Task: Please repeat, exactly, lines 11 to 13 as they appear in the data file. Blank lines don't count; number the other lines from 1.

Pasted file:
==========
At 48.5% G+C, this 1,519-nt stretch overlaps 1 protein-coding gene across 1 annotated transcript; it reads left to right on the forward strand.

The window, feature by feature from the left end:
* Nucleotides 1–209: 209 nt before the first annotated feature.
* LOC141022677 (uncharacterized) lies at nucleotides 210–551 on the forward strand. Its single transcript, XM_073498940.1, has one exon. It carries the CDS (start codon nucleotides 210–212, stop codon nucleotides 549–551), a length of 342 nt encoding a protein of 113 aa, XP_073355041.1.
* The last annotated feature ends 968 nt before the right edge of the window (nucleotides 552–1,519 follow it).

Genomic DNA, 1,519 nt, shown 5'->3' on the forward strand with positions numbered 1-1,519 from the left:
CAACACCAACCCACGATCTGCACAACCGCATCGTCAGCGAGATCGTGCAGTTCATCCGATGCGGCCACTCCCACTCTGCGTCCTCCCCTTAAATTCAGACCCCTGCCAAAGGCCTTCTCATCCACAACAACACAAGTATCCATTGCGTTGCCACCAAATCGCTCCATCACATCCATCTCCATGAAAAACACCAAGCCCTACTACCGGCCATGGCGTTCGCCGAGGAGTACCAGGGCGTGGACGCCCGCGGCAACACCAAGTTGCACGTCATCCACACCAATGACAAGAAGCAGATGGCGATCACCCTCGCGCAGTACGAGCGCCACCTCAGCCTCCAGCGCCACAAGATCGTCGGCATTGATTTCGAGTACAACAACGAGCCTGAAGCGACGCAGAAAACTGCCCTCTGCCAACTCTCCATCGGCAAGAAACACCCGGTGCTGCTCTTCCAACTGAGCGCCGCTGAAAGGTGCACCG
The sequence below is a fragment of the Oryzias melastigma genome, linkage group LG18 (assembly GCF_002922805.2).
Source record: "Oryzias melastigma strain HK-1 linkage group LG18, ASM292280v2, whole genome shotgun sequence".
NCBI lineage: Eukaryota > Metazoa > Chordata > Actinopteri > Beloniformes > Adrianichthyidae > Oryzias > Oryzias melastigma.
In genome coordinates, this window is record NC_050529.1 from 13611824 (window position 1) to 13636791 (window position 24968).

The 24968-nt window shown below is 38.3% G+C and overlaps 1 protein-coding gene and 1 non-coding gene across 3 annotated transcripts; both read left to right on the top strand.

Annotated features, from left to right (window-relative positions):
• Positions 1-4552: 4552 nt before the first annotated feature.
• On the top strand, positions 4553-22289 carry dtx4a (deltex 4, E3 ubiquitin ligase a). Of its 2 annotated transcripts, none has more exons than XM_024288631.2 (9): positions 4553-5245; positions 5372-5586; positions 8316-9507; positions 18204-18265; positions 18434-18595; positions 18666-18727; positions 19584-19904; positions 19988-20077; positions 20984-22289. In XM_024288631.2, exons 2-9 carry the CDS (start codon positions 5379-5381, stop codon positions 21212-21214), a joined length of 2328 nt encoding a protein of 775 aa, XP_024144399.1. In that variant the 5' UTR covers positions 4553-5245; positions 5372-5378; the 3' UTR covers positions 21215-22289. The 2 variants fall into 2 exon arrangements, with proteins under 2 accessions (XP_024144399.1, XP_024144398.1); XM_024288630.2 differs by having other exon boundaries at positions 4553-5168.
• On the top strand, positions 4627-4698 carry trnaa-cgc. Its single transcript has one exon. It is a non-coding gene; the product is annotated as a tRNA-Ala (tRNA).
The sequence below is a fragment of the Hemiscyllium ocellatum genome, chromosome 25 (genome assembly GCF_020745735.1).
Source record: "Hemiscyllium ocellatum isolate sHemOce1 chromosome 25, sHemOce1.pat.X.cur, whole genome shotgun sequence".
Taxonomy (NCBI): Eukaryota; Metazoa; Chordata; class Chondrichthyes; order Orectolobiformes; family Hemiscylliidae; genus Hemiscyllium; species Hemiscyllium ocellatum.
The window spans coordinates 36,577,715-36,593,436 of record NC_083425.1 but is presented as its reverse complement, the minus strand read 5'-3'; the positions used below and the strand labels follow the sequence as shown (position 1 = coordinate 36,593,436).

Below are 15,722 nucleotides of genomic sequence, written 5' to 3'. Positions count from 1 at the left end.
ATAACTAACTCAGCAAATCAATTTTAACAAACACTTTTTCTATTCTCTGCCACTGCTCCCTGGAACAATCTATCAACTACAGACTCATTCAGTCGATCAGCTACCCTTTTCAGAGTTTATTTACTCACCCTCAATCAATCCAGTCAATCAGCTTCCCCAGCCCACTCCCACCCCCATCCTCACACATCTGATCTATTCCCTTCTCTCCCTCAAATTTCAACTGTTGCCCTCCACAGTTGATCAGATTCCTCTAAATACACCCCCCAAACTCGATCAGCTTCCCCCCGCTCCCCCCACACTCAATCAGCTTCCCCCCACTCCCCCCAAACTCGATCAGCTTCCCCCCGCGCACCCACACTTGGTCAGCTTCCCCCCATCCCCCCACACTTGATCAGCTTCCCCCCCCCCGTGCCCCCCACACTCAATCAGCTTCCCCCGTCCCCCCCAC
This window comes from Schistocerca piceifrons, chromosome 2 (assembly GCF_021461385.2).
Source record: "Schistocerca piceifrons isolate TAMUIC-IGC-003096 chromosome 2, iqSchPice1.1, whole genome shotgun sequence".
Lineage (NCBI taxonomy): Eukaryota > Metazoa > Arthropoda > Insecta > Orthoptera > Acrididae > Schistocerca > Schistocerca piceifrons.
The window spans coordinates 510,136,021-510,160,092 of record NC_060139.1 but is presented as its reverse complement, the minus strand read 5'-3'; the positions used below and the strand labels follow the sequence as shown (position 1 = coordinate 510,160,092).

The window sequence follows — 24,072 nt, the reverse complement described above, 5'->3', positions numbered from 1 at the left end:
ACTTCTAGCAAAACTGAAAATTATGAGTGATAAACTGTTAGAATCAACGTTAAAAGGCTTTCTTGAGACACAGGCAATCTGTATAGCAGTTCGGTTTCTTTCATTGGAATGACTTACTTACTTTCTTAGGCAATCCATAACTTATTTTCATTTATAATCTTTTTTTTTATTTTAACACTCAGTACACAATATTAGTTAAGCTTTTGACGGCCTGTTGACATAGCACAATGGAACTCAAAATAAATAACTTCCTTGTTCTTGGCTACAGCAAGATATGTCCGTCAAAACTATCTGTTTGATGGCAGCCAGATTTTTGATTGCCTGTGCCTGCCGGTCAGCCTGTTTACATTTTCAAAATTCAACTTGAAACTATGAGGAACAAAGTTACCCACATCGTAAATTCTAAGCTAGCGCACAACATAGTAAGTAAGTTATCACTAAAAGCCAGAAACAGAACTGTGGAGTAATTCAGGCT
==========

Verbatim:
In genome coordinates, this window is record NC_050529.1 from 13611824 (window position 1) to 13636791 (window position 24968).

The 24968-nt window shown below is 38.3% G+C and overlaps 1 protein-coding gene and 1 non-coding gene across 3 annotated transcripts; both read left to right on the top strand.

Annotated features, from left to right (window-relative positions):